he tells me ... and groping in the dark mean one and the same thing ...
all the company at the dinner-table ... I say ... groping after sleep ...
nothing but medicine ... he says ... leading the blind ... know what it means
... witty ... a night's rest in spite of his teeth ... wants sleep ... Lady
Verinder's medicine chest ... five-and-twenty minims ... without his knowing
it ... to-morrow morning ... Well, Mr. Blake ... medicine to-day ... never
... without it ... out, Mr. Candy ... excellent ... without it ... down on
him ... truth ... something besides ... excellent ... dose of laudanum,
sir ... bed ... what ... medicine now."

There, the first of the two sheets of paper came to an end.
I handed it back to Ezra Jennings.

"That is what you heard at his bedside?" I said.

"Literally and exactly what I heard," he answered--"except that
the repetitions are not transferred here from my short-hand notes.
He reiterated certain words and phrases a dozen times over,
fifty times over, just as he attached more or less importance
to the idea which they represented. The repetitions, in this sense,
were of some assistance to me in putting together those fragments.
Don't suppose," he added, pointing to the second sheet of paper, "that I
claim to have reproduced the expressions which Mr. Candy himself would
have used if he had been capable of speaking connectedly. I only say
that I have penetrated through the obstacle of the disconnected expression,
to the thought which was underlying it connectedly all the time.
Judge for yourself."

I turned to the second sheet of paper, which I now knew to be the key
to the first.

Once more, Mr. Candy's wanderings appeared, copied in black ink;
the intervals between the phrases being filled up by Ezra Jennings
in red ink. I reproduce the result here, in one plain form;
the original language and the interpretation of it coming close enough
together in these pages to be easily compared and verified.

"... Mr. Franklin Blake is clever and agreeable, but he wants
taking down a peg when he talks of medicine. He confesses
that he has been suffering from want of sleep at night.
I tell him that his nerves are out of order, and that he ought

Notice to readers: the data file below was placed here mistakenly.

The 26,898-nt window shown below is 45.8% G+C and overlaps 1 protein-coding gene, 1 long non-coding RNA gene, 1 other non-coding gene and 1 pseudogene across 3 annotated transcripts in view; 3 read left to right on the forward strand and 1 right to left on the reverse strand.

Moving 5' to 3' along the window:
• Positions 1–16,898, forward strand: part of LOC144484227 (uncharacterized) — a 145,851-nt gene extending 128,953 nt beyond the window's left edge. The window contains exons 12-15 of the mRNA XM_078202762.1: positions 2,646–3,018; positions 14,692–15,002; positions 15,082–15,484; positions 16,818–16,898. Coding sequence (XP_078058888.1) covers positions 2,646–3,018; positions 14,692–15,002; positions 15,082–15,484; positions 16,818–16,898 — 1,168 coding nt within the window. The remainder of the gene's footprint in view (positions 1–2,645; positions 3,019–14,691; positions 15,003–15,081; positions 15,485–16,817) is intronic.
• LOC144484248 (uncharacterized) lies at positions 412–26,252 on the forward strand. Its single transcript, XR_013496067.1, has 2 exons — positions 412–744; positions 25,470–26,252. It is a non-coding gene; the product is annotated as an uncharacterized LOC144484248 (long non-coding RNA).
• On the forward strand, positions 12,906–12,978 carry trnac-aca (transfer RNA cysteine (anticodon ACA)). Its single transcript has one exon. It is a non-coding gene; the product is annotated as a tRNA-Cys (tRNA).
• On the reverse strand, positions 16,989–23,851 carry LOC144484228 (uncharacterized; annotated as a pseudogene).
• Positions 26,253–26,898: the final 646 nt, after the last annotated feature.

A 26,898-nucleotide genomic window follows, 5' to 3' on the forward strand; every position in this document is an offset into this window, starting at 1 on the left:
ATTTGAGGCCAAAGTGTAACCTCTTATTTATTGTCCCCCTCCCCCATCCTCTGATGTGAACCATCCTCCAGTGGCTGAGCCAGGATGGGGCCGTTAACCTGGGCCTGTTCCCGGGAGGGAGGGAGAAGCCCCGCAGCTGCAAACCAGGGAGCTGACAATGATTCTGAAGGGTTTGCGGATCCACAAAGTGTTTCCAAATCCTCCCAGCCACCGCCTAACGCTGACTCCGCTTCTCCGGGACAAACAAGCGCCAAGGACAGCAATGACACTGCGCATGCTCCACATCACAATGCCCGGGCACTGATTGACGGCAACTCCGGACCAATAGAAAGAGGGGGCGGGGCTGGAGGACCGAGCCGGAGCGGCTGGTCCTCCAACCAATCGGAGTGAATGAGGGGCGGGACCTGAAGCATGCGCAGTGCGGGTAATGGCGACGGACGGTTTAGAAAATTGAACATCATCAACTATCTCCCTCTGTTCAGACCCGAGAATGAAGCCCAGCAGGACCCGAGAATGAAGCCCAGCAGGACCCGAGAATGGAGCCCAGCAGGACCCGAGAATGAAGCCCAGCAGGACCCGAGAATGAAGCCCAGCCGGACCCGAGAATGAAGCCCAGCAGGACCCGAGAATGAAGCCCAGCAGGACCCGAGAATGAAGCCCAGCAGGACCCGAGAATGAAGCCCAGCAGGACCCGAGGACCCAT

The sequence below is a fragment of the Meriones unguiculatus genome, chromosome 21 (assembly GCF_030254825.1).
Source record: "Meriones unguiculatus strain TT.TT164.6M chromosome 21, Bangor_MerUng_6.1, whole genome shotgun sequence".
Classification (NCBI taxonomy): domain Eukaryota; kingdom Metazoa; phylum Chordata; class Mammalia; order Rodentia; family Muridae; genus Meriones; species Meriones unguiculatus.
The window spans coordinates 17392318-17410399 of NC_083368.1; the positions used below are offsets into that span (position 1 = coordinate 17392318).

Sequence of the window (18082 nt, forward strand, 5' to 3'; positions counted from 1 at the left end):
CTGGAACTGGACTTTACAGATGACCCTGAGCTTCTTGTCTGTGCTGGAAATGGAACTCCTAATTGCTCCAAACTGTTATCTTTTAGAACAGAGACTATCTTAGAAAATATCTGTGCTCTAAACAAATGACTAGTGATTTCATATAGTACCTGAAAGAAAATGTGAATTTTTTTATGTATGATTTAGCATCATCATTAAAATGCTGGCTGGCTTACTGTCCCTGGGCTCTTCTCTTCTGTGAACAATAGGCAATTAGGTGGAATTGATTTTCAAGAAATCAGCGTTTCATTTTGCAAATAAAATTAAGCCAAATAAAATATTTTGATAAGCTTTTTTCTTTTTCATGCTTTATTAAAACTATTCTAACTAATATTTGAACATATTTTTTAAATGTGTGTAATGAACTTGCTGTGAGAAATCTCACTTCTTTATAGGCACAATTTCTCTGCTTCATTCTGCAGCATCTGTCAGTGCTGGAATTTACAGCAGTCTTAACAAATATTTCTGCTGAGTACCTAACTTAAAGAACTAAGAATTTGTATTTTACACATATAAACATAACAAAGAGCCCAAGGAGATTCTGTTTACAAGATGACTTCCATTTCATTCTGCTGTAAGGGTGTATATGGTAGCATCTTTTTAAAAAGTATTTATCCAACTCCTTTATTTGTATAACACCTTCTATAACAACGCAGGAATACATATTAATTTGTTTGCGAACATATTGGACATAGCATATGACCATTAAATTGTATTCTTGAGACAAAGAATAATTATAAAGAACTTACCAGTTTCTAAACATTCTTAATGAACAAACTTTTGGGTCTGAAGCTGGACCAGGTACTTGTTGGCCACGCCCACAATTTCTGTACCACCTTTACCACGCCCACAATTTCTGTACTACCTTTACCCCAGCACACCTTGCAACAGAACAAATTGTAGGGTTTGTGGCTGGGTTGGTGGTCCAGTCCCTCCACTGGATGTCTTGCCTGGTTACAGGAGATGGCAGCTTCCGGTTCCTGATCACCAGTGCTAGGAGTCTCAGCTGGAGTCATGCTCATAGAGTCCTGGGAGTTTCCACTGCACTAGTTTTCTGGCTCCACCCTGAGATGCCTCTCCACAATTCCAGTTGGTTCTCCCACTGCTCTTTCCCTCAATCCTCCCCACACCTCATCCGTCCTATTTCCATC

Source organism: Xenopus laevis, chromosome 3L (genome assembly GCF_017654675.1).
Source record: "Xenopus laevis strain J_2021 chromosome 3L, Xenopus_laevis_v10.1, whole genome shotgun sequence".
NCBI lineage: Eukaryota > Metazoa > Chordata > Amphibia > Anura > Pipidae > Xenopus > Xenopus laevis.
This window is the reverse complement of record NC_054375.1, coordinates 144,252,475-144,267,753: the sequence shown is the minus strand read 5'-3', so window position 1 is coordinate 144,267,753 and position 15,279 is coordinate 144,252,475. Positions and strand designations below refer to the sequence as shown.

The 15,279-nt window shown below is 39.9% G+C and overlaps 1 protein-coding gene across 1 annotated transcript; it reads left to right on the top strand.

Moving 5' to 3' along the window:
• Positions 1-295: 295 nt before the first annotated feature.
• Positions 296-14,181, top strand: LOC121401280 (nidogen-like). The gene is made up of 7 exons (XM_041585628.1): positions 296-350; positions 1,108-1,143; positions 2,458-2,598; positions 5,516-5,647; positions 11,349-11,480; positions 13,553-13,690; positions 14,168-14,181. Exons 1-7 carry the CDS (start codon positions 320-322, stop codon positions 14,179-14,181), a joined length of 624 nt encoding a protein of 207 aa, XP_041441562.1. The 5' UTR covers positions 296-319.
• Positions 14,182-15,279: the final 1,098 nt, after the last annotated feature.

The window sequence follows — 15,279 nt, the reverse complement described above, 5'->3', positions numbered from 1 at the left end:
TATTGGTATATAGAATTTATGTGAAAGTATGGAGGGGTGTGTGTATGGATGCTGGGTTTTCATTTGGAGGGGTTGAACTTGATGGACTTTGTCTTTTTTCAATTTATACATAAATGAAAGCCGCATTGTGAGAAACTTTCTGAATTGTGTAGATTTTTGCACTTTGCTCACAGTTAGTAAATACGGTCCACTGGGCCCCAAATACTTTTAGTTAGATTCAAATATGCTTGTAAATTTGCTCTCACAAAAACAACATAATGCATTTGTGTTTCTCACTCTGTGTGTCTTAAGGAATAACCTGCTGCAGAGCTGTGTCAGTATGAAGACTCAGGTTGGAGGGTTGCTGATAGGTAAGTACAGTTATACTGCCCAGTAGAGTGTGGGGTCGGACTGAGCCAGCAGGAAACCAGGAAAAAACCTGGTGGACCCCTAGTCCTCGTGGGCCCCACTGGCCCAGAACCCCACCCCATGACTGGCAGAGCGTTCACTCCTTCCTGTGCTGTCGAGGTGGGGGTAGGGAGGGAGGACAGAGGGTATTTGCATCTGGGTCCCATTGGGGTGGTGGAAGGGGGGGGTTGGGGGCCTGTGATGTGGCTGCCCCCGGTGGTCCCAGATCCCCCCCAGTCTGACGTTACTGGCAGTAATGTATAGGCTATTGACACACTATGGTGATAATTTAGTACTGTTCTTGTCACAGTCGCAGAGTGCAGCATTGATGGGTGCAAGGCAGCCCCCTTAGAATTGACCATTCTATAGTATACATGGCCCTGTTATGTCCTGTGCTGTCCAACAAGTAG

to take medicine. He tells me that taking medicine and groping
in the dark mean one and the same thing. This before all
the company at the dinner-table. I say to him, you are groping
after sleep, and nothing but medicine can help you to find it.
He says to me, I have heard of the blind leading the blind,
and now I know what it means. Witty--but I can give him
a night's rest in spite of his teeth. He really wants sleep;
and Lady Verinder's medicine chest is at my disposal.
Give him five-and-twenty minims of laudanum to-night, without his
knowing it; and then call to-morrow morning. 'Well, Mr. Blake,
will you try a little medicine to-day? You will never sleep without
it.'--'There you are out, Mr. Candy: I have had an excellent
night's rest without it.' Then, come down on him with the truth!
'You have had something besides an excellent night's rest;
you had a dose of laudanum, sir, before you went to bed. What do you
say to the art of medicine, now?'"

Admiration of the ingenuity which had woven this smooth and finished
texture out of the ravelled skein was naturally the first impression
that I felt, on handing the manuscript back to Ezra Jennings.
He modestly interrupted the first few words in which my sense
of surprise expressed itself, by asking me if the conclusion which
he had drawn from his notes was also the conclusion at which my own
mind had arrived.

"Do you believe as I believe," he said, "that you were acting
under the influence of the laudanum in doing all that you did,
on the night of Miss Verinder's birthday, in Lady Verinder's house?"

"I am too ignorant of the influence of laudanum to have an opinion of my own,"
I answered. "I can only follow your opinion, and feel convinced that you
are right."

"Very well. The next question is this. You are convinced;